It would also be helpful to read or review a basic computer text, which includes content on computer technology, as well as a basic Nursing Informatics text. I spent a total of 18 hours reading and reviewing the aforementioned publications, as well as some additional articles on Nursing Intervention and Outcome Classification Systems. Because it is my preference to study independently, this approach worked well; however, several other MANI members formed a study group that they found helpful. Additionally, you may benefit from attending one of several review courses being planned by informatics-related groups throughout the country this year.


The day finally arrived, and I was eager to get on with it. I arrived early, and even though my scheduled appointment was not until more than an hour later, I ventured inside the center to make sure this was indeed the right place. I was greeted warmly, and offered the opportunity to begin the exam immediately since there was an empty carrel available. After a quick cup of coffee, I proceeded into the testing area. The proctor asked for two pieces of identification (one photo ID is required), and explained the testing process. A soundproof glass wall separated the proctor's desk area from the testing room. Once in the testing room, I was lead to an available carrel which included a personal computer, keyboard, and mouse. The equipment did not have touch screen capability, so I was instructed to use the mouse to make selections. Dividers between each carrel provided privacy for each examinee and the room was extremely quiet, even though it contained eight or ten people. The main distraction was a slight flicker of the screen, which made my eyes fatigue very quickly. I reviewed the tutorial again, and proceeded with the exam.


A maximum of 31/2 hours is available for completing the exam, which consists of 175 questions. Twenty-five of these questions are not scored since they are being pretested for use in a future exam. I found myself hoping each question I struggled with was one of those twenty-five! It was sometimes difficult to relate terms used on the exam to similar terms used in my own practice. This was primarily a problem with regard to questions from the area of Professional Practice/Trends and Issues. For this reason I would recommend studying the ANA publications listed above. The exam is deemed to be "practicebased," and while I found this to be true, each of us brings a different experience from our practice. Coming from an education and training background, questions related to that topic seemed easy. However, questions about system selection were more challenging, because I have less experience with that process. As described in the test content outline, nearly 50% of the exam is dedicated to system analysis, design, implementation, support, testing, and evaluation. One would benefit from being able to identify which tasks are performed in which phase of this systems life cycle.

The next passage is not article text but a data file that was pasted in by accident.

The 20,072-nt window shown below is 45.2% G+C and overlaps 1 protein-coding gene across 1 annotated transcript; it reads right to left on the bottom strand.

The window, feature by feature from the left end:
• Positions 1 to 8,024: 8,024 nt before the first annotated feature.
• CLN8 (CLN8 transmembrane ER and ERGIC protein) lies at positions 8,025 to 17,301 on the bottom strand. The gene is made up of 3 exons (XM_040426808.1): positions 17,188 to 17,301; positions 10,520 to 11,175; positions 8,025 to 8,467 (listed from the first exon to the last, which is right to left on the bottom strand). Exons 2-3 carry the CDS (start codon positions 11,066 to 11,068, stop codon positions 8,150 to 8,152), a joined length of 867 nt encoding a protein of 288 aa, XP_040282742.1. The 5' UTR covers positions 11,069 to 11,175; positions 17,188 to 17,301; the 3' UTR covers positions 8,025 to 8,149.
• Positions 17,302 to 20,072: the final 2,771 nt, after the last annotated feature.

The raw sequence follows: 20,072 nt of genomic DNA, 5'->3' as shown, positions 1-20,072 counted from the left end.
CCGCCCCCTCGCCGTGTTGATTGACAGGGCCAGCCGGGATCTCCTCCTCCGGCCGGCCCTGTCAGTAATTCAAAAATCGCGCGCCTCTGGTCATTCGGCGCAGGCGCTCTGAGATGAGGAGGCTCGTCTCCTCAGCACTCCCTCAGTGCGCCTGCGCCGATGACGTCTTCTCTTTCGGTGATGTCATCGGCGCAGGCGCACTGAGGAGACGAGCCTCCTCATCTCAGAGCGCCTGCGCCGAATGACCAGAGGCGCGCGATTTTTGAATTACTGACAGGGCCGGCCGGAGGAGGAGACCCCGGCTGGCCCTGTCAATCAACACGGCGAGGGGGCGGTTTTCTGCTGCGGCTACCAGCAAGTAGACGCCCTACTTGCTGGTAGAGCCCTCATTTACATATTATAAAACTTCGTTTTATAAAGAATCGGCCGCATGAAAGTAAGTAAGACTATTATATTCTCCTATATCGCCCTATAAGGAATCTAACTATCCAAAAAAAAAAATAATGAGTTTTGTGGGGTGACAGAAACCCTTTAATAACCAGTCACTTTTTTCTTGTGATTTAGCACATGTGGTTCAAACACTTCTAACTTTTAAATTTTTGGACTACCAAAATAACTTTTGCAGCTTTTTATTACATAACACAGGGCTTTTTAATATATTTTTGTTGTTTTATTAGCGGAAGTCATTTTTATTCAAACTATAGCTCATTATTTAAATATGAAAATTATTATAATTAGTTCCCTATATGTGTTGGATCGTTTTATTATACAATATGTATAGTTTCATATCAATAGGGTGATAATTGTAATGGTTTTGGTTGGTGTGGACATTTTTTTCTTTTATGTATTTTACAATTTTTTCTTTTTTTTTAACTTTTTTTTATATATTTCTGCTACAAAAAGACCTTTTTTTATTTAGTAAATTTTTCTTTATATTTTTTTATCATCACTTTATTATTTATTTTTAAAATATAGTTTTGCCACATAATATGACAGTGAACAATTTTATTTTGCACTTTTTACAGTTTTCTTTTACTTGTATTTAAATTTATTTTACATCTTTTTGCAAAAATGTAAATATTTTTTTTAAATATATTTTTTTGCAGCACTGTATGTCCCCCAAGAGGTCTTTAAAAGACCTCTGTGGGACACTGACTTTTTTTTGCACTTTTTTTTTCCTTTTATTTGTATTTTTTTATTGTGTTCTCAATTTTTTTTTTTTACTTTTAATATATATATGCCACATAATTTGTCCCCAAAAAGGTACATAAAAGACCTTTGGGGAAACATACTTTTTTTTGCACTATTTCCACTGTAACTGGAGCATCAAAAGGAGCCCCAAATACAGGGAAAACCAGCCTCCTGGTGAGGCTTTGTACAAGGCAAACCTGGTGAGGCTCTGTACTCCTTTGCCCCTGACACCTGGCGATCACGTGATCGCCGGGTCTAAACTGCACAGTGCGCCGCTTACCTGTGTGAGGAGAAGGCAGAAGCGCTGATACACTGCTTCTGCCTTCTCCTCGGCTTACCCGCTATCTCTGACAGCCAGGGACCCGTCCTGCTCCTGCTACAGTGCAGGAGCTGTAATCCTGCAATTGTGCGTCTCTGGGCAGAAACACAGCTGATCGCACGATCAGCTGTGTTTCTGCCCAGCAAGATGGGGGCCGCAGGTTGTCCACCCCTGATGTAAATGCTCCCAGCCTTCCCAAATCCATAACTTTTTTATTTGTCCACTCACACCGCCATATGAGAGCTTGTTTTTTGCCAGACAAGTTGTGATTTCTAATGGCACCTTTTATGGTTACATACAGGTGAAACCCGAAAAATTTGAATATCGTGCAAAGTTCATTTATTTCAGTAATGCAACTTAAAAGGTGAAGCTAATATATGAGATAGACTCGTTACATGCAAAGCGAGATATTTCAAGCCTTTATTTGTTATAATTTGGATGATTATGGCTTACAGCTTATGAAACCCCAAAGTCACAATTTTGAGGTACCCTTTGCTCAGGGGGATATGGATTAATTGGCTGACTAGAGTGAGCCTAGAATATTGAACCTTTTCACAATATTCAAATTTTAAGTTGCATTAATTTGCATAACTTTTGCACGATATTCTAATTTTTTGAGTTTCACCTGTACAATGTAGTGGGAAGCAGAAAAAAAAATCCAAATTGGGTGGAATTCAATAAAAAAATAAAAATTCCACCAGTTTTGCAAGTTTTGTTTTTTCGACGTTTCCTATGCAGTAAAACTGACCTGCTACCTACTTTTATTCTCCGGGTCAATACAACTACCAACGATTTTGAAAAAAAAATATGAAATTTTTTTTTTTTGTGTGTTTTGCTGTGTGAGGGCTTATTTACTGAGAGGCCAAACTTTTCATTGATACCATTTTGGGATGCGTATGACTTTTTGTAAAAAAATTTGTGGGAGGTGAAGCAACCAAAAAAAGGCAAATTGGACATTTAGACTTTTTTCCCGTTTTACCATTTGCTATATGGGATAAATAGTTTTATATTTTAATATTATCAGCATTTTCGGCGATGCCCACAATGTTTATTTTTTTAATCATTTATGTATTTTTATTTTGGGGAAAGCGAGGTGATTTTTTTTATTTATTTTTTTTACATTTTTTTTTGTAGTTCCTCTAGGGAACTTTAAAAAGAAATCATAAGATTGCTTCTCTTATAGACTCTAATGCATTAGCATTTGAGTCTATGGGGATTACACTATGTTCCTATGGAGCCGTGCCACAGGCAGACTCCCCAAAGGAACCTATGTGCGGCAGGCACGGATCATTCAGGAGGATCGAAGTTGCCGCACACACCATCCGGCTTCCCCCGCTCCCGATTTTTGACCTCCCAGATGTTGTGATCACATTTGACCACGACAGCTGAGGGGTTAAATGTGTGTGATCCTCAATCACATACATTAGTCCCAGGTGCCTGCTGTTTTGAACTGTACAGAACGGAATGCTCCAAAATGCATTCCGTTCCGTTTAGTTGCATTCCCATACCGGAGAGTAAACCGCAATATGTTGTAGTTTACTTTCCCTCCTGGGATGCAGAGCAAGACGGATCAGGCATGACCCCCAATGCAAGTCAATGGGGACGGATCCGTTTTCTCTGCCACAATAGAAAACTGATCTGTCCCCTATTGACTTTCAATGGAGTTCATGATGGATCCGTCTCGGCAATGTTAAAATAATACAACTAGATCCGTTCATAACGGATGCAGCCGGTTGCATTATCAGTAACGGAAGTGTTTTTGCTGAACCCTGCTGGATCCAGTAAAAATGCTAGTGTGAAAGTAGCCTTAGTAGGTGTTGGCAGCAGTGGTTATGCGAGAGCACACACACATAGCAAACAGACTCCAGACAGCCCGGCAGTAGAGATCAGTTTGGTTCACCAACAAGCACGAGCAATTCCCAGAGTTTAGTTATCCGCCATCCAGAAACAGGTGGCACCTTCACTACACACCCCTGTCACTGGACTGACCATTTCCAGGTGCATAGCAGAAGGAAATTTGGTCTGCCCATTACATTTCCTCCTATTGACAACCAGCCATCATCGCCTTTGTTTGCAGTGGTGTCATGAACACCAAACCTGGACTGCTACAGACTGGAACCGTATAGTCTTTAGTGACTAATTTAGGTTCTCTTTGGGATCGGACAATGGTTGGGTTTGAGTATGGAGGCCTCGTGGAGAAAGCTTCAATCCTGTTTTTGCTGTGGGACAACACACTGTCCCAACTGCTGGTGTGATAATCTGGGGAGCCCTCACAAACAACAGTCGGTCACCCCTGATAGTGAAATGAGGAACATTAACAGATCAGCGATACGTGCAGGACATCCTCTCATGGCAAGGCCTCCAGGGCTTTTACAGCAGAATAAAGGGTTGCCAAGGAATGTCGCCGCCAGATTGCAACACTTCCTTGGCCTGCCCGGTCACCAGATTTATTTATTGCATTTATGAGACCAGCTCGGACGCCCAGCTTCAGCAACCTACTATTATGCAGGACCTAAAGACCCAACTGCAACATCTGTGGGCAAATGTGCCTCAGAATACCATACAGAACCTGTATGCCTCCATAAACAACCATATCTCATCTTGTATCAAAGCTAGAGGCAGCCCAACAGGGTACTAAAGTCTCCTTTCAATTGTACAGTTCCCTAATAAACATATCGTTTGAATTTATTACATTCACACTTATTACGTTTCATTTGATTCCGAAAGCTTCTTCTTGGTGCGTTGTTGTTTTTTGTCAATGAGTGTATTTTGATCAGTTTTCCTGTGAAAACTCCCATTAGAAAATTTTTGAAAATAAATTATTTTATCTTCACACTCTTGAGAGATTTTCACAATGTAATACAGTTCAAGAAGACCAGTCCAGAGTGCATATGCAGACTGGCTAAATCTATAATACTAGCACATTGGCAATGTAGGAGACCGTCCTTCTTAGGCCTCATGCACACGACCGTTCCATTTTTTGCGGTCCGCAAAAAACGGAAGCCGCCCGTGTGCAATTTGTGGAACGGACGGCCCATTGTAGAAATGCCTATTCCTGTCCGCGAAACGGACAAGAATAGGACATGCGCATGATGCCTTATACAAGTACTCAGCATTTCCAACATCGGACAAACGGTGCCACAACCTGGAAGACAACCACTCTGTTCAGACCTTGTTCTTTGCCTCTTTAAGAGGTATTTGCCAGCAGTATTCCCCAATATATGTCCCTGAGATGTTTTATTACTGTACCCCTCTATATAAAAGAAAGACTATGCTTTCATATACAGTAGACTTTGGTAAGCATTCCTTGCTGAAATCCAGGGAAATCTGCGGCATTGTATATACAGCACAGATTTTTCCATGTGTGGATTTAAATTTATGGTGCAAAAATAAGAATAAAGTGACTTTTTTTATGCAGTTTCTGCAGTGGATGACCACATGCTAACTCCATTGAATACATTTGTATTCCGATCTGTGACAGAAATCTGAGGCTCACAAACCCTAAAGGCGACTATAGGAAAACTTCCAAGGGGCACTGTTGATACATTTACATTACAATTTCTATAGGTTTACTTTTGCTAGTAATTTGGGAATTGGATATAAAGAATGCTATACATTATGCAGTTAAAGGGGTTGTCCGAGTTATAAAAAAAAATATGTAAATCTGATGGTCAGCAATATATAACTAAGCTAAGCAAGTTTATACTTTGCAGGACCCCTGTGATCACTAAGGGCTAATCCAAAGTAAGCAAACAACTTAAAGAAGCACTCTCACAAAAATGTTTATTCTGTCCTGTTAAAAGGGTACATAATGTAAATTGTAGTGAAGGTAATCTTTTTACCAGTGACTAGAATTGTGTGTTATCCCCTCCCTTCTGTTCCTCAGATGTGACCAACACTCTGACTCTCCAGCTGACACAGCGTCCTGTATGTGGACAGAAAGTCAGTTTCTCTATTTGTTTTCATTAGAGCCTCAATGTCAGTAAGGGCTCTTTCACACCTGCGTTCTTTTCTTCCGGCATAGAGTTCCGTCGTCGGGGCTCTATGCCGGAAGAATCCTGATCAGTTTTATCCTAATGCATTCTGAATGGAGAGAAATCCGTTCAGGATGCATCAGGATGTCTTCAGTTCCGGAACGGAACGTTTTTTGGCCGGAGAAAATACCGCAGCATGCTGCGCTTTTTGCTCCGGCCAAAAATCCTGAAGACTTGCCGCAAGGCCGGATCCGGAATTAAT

A word of caution: during the exam I flagged a total of 17 answered questions for later review. When attempting to review I was asked if I watned to review all of the test questions, only those I had flagged, or the four unanswered ones. This made me quite nervous, since I had not intentionally skipped any questions. I commented on this in the feedback questionnaire, which is available after completing the exam. Be sure to review before quitting, so that no question is missed accidentally. A clock appears in the upper right hand corner of the screen, which tracks the amount of time remaining; however, it can be hidden if it is a distraction. I was finished, including my review of flagged questions and the post exam questionnaire, in 21/2 hours. I let out a big sigh of relief when I clicked on QUIT, and left feeling confident. Later, as I looked up some of the items I was unsure of, my confidence began to fade. This was reminiscent of my feelings after taking state board exams. However, that experience ended on a positive note. This one did, too, when I learned in mid-March that I had passed the exam.


Now, you know about the process, you know how to prepare, and you know that at least one other person survived it, therefore you have nothing left to do but go for it!




1. American Nurses Association. The Scope of Practice for Nursing Informatics. Washington, DC: American Nurses Publishing; 1994. ($9.50) [Context Link]


2. American Nurses Association. Standards of Practice for Nursing Informatics. Washington, DC: American Nurses Publishing; 1995. ($9.50) [Context Link]


3. Zielstorff RD, Hudgings CI, Grobe SJ. Next-Generation Nursing Information Systems: Essential Characteristics for Professional Practice. Washington, DC: American Nurses Publishing; 1993. ($13.95) [Context Link]


4. Saba VK, Johnson JE, Simpson RL. Computers in Nursing Management. Washington, DC: American Nurses Publishing; 1994. ($13.95) [Context Link]


5. American Nurses Association. Computer Design Criteria for Systems that Support the Nursing Process. Washington, DC: American Nurses Publishing; 1988. ($13.95) [Context Link]